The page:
Montgomery County Executive Douglas M. Duncan (D) won a resounding reelection victory yesterday, and emerged from the balloting with majority support on the County Council for building an east-west highway that was the controversial centerpoint of the campaign.
"We clearly have a majority for the intercounty connector," Duncan said. "We're going to be able to vote and get things built: roads, transit and trails."
The day was also marked by several historic breakthroughs, with the first Latino elected to the County Council, and the first African American and Latino voted to the General Assembly from Montgomery County.
Incumbents fared well in contests across the county, with only a few defeats. Those included Republican Del. Jean W. Roesser, who lost to Rob Garagiola (D) in District 15, and Republican council member Nancy H. Dacek, who was beaten in District 2. An opponent of the intercounty connector, Dacek was defeated by Democrat Mike Knapp, who favors the plan to help relieve traffic congestion by linking Interstates 95 and 270.
Democratic council members Steven Silverman and Michael L. Subin, along with Democratic newcomers Nancy Floreen and George L. Leventhal, all supporters of the connector road, won four at-large seats.
Democratic incumbent Phil Andrews, who opposes the highway proposal, was reelected in District 3. In District 1, Republican incumbent Howard Denis, who supports the connector, defeated Democratic challenger Duchy Trachtenberg.
Among the minority candidates scoring victories was Democrat Ana Sol Gutierrez, a Salvadoran American former school board member who ran unopposed in District 18 for a seat in Maryland's House of Delegates. She became the first Latino elected to represent the county in the General Assembly.
Tom Perez (D), a Dominican American civil rights lawyer and educator, won an open seat in County Council District 5, making him the first Hispanic ever to sit on the council.
At a celebration in Takoma Park, Perez said, "It's not just a victory for the Latino community, although it is an historic day for the Latino community, but it is a victory for the progressive movement in Montgomery County. We are a new force to be reckoned with.
"We built a coalition that cut across racial lines -- Latino, Asian American, African American, gays, Native Americans, people with disabilities who care about issues such as affordable housing, education and social services."
Gareth E. Murray, who was running for a delegate seat in District 20, became the county's first African American representative in the General Assembly. African Americans make up 15 percent of the population in the county.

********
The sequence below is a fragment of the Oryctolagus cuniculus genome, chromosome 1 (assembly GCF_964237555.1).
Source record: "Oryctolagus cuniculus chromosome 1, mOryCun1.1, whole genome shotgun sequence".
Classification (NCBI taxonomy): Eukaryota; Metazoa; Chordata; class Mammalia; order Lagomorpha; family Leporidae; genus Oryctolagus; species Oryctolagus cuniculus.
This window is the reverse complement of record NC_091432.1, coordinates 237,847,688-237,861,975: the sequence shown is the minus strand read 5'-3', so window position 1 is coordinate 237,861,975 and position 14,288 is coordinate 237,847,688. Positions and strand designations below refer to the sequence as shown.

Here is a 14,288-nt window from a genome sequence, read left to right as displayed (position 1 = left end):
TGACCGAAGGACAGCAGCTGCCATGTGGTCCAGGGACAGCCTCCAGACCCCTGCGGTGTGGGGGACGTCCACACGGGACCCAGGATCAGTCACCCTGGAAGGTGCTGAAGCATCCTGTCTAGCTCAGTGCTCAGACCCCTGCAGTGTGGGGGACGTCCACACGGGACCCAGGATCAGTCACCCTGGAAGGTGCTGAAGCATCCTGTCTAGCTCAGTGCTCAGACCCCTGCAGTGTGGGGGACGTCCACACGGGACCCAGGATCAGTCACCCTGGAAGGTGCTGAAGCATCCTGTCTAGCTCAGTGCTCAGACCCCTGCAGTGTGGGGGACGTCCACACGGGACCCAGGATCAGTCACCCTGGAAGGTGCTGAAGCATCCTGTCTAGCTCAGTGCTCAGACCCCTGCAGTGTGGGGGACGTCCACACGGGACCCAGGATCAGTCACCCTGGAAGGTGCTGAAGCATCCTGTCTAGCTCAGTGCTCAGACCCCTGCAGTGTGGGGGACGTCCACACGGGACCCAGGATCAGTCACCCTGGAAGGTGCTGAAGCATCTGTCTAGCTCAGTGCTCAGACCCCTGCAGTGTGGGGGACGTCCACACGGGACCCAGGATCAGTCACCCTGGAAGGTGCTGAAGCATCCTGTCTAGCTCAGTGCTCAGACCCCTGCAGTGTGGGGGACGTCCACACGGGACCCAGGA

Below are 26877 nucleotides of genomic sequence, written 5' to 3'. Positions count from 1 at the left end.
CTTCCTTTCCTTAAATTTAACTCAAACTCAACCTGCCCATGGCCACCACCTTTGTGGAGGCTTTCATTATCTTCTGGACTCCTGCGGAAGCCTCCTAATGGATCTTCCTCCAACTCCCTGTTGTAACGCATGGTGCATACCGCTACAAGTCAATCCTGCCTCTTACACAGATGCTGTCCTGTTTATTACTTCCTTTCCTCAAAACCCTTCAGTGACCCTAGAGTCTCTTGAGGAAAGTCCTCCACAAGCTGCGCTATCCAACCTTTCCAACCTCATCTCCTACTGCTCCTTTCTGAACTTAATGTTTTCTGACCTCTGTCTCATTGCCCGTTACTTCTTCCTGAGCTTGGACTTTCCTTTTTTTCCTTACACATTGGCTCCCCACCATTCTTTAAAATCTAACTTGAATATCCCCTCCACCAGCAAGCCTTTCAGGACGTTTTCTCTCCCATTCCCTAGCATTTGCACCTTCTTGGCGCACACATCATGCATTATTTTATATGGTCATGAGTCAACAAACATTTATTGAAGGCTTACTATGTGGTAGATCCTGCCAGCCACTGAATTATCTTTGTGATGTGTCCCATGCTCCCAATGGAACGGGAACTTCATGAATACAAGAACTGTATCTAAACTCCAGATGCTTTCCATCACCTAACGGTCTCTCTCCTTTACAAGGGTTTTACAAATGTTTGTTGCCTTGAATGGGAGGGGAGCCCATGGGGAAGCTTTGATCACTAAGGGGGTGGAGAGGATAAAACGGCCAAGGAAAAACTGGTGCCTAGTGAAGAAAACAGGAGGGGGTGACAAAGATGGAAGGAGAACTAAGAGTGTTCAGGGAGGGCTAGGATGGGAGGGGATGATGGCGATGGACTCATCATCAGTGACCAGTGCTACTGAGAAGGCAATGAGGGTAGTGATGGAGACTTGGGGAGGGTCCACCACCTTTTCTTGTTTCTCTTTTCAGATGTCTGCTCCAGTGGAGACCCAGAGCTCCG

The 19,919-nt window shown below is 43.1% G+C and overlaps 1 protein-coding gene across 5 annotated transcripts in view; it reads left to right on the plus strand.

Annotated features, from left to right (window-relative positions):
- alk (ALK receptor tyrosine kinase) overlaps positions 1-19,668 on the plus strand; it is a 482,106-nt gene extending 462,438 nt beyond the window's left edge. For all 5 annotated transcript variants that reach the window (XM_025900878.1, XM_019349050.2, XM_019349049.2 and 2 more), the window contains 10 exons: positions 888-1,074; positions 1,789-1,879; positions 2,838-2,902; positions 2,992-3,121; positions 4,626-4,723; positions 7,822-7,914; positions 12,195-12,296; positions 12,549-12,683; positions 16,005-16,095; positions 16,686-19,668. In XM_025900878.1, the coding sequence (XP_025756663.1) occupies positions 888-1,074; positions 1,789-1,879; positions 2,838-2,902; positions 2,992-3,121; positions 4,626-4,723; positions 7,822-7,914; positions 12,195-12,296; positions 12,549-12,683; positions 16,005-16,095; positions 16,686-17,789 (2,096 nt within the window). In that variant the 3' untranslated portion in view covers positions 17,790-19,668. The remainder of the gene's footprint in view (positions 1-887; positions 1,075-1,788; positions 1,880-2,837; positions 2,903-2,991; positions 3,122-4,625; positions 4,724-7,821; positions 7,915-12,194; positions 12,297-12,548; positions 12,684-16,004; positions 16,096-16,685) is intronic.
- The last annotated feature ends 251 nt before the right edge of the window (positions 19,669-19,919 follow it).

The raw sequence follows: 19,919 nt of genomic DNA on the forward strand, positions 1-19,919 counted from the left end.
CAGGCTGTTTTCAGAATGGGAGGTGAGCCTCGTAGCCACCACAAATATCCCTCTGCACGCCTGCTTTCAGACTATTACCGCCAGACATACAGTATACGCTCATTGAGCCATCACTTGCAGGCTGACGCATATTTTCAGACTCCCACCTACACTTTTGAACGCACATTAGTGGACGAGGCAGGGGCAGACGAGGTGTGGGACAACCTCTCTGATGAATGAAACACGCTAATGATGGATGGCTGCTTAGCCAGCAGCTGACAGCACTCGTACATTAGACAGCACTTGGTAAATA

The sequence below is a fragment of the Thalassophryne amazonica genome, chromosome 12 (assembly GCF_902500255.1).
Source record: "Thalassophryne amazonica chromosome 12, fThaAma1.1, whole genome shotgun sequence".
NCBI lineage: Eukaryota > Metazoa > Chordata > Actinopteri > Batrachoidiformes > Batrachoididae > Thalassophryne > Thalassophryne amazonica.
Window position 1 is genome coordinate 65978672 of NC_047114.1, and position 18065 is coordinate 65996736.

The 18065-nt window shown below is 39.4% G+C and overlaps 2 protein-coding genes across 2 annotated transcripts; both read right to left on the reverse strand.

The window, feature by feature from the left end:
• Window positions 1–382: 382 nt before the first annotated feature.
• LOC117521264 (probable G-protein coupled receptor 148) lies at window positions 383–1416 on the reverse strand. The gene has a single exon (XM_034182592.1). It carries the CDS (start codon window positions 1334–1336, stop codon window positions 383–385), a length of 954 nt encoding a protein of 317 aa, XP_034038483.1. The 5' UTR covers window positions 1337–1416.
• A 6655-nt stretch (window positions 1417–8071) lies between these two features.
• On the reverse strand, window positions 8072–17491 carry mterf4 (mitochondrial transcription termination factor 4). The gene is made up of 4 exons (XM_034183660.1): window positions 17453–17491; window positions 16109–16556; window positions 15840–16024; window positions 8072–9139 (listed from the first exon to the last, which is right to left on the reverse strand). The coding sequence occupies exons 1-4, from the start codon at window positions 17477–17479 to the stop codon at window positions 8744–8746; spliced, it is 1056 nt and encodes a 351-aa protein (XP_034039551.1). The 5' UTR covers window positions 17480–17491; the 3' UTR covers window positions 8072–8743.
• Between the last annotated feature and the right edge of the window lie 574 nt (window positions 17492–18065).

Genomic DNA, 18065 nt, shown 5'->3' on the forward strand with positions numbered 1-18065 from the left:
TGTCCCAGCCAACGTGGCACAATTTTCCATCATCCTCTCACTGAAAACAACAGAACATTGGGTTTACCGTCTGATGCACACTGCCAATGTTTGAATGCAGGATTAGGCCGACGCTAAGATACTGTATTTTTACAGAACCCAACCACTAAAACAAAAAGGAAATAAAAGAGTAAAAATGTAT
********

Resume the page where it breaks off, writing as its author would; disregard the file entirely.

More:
Perez frequently spoke Spanish when wooing voters on the campaign trail, and his candidacy appeared to energize many Latino residents. About 50 percent of his district's registered Latino voters turned out to vote in the primary.
During the campaign, both Perez and Gutierrez stressed that despite their heritage, their aim is to represent constituents of all ethnicities. "I am a Latino, and I am proud to be a Latino," said Perez. "But I am also proud of my ability to reach out to all communities regardless of race and color."
Duncan hailed the success of minority candidates in the election, saying, "We need to do more, but it was a good election for the minorities in the county."
Democrats picked up three additional seats in the House of Delegates and two in the state Senate, and won all of the county's courthouse positions.
Suburban Maryland lawmakers are expected to be appointed to important positions in the General Assembly next year. For example, State Sen. Brian E. Frosh, who won reelection, is one of several local lawmakers under serious consideration to chair one of four standing Senate committees.
State's Attorney Douglas F. Gansler (D), seeking a second term at a time when his involvement in the Washington area sniper case has brought him national attention, ran unopposed. Sheriff Raymond Michael Kight (D) also ran with no opposition, winning a fifth term.
All six sitting Montgomery circuit court judges up for election won as well, despite a rare bid by an outsider.
Judges are traditionally appointed by the governor and then are required to run for their full 15-year term in the next election. Challenger Tom Eldridge, a former county prosecutor, had argued that the process makes for a cozy "good ol' boy" network.
Two incumbents on the Board of Education won by large margins. Board President Reginald M. Felton faced Robyn Anne Traywick in District 5, while Patricia O'Neill was up against Kevin W. Schuyler in District 3.
Charles Haughey won an open at-Large seat and Gabe Romero captured an open seat in District 1.
Duncan had been widely expected to win his bid for a third term. His opponent, Eric Anderson, a business operations consultant who said he entered the race because it was time for "a Republican voice and Republican leadership," agreed with Duncan on the need for the intercounty connector.
But the County Council races were dominated by debate over the connector.
Duncan had aggressively promoted the connector this year as the cornerstone of a $1 billion transportation plan for the county. Opponents argued that the new road would only increase development, leading to further gridlock.